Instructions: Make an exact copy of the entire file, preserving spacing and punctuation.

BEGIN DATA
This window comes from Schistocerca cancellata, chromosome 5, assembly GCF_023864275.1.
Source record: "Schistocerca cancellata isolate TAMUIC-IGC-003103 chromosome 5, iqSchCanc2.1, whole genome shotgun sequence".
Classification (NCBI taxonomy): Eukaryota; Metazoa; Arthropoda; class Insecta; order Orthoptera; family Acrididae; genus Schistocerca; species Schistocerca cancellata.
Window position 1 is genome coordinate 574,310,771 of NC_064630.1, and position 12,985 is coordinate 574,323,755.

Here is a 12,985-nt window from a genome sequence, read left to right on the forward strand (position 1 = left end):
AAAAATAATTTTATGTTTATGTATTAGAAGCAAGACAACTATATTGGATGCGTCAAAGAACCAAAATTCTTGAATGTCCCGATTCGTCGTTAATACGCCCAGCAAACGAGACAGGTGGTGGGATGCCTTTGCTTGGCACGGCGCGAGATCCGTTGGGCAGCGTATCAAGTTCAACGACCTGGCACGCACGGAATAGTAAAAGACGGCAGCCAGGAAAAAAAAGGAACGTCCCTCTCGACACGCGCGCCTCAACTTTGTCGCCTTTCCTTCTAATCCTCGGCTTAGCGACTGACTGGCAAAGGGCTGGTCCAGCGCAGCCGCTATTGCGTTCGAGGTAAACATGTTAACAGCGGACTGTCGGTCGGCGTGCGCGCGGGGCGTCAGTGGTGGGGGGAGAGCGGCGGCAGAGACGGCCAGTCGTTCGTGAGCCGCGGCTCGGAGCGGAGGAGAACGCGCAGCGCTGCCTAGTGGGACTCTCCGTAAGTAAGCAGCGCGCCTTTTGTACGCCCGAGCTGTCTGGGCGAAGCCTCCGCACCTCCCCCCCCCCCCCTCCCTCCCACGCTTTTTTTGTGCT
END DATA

This window comes from Schistocerca cancellata, chromosome 5, assembly GCF_023864275.1.
Source record: "Schistocerca cancellata isolate TAMUIC-IGC-003103 chromosome 5, iqSchCanc2.1, whole genome shotgun sequence".
Classification (NCBI taxonomy): Eukaryota; Metazoa; Arthropoda; class Insecta; order Orthoptera; family Acrididae; genus Schistocerca; species Schistocerca cancellata.
Window position 1 is genome coordinate 574,310,771 of NC_064630.1, and position 12,985 is coordinate 574,323,755.

Here is a 12,985-nt window from a genome sequence, read left to right on the forward strand (position 1 = left end):
AAAAATAATTTTATGTTTATGTATTAGAAGCAAGACAACTATATTGGATGCGTCAAAGAACCAAAATTCTTGAATGTCCCGATTCGTCGTTAATACGCCCAGCAAACGAGACAGGTGGTGGGATGCCTTTGCTTGGCACGGCGCGAGATCCGTTGGGCAGCGTATCAAGTTCAACGACCTGGCACGCACGGAATAGTAAAAGACGGCAGCCAGGAAAAAAAAGGAACGTCCCTCTCGACACGCGCGCCTCAACTTTGTCGCCTTTCCTTCTAATCCTCGGCTTAGCGACTGACTGGCAAAGGGCTGGTCCAGCGCAGCCGCTATTGCGTTCGAGGTAAACATGTTAACAGCGGACTGTCGGTCGGCGTGCGCGCGGGGCGTCAGTGGTGGGGGGAGAGCGGCGGCAGAGACGGCCAGTCGTTCGTGAGCCGCGGCTCGGAGCGGAGGAGAACGCGCAGCGCTGCCTAGTGGGACTCTCCGTAAGTAAGCAGCGCGCCTTTTGTACGCCCGAGCTGTCTGGGCGAAGCCTCCGCACCTCCCCCCCCCCCCCTCCCTCCCACGCTTTTTTTGTGCT